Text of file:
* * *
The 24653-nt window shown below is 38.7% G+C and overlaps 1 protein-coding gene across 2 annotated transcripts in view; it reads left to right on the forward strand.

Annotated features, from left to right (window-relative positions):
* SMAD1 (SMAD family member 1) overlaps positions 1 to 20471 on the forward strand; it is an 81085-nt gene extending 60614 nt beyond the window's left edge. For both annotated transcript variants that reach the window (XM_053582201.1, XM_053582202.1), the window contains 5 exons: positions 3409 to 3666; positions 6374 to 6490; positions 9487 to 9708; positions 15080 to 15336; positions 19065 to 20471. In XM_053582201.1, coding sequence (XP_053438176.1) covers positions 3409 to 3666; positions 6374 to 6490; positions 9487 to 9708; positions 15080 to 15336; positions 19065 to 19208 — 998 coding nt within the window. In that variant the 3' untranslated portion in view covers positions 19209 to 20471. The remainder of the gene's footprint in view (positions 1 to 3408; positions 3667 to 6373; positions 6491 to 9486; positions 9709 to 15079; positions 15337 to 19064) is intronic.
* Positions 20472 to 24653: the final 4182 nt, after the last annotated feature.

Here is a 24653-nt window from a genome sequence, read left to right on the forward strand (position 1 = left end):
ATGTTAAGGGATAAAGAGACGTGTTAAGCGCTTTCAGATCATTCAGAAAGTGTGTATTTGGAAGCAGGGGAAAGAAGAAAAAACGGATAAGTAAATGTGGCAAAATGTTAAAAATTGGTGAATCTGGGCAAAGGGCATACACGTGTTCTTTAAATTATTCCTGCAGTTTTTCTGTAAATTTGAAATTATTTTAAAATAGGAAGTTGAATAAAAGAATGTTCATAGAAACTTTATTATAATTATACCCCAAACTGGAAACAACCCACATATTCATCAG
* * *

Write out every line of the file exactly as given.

The 24653-nt window shown below is 38.7% G+C and overlaps 1 protein-coding gene across 2 annotated transcripts in view; it reads left to right on the forward strand.

Annotated features, from left to right (window-relative positions):
* SMAD1 (SMAD family member 1) overlaps positions 1 to 20471 on the forward strand; it is an 81085-nt gene extending 60614 nt beyond the window's left edge. For both annotated transcript variants that reach the window (XM_053582201.1, XM_053582202.1), the window contains 5 exons: positions 3409 to 3666; positions 6374 to 6490; positions 9487 to 9708; positions 15080 to 15336; positions 19065 to 20471. In XM_053582201.1, coding sequence (XP_053438176.1) covers positions 3409 to 3666; positions 6374 to 6490; positions 9487 to 9708; positions 15080 to 15336; positions 19065 to 19208 — 998 coding nt within the window. In that variant the 3' untranslated portion in view covers positions 19209 to 20471. The remainder of the gene's footprint in view (positions 1 to 3408; positions 3667 to 6373; positions 6491 to 9486; positions 9709 to 15079; positions 15337 to 19064) is intronic.
* Positions 20472 to 24653: the final 4182 nt, after the last annotated feature.

Here is a 24653-nt window from a genome sequence, read left to right on the forward strand (position 1 = left end):
ATGTTAAGGGATAAAGAGACGTGTTAAGCGCTTTCAGATCATTCAGAAAGTGTGTATTTGGAAGCAGGGGAAAGAAGAAAAAACGGATAAGTAAATGTGGCAAAATGTTAAAAATTGGTGAATCTGGGCAAAGGGCATACACGTGTTCTTTAAATTATTCCTGCAGTTTTTCTGTAAATTTGAAATTATTTTAAAATAGGAAGTTGAATAAAAGAATGTTCATAGAAACTTTATTATAATTATACCCCAAACTGGAAACAACCCACATATTCATCAG